Full of protein, oats bulk up a smoothie enough to be a real meal in a cup! Rolled oats should be soaked overnight to increase their digestibility.
Dark Leafy Greens
While they can sometimes throw off the color of the finished product (if you’re worried about aesthetics!), leafy greens are a prized ingredient in smoothies for many reasons: a.) they are rich in protein, vitamins, minerals, and phytonutrients, b.) they cleanse and alkalize the body, c.) they are full of fiber and d.) their taste is basically undetectable when masked by fruit and other delicious ingredients! Some green smoothie superstars are kale, spinach, Swiss chard, cos lettuce, watercress, and dandelion.
Nuts and Nut Butter
Nuts are a delicious way to add more protein and good fat to your smoothie to keep you firing on all cylinders until lunchtime. Different nuts contain different nutrients, but generally they are high in phytochemicals, fiber, Vitamin E, B vitamins, and many different minerals. You can blend nut butter with water to make a “cheater’s nut milk” before adding the other ingredients. Smoothie-friendly nuts include almonds, Brazil nuts, macadamia nuts, walnuts, and cashews.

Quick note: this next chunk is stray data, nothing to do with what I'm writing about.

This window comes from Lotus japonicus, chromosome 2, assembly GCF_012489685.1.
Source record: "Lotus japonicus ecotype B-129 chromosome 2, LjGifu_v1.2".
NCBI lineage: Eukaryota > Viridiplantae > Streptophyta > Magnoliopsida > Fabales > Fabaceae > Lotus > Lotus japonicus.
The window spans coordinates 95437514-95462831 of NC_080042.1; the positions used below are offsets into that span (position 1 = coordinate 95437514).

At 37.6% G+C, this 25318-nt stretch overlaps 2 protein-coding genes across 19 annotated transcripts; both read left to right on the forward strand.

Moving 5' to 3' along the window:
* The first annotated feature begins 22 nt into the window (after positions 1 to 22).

Pumpkin and sunflower seeds are great additions to smoothies, and jars of tahini (unhulled ground sesame seeds) are demolished almost weekly in my house! Additionally, there are three stand-out seeds that get their own honorary mentions in the Smoothie Hall of Fame. Those are hemp, flax, and chia seeds.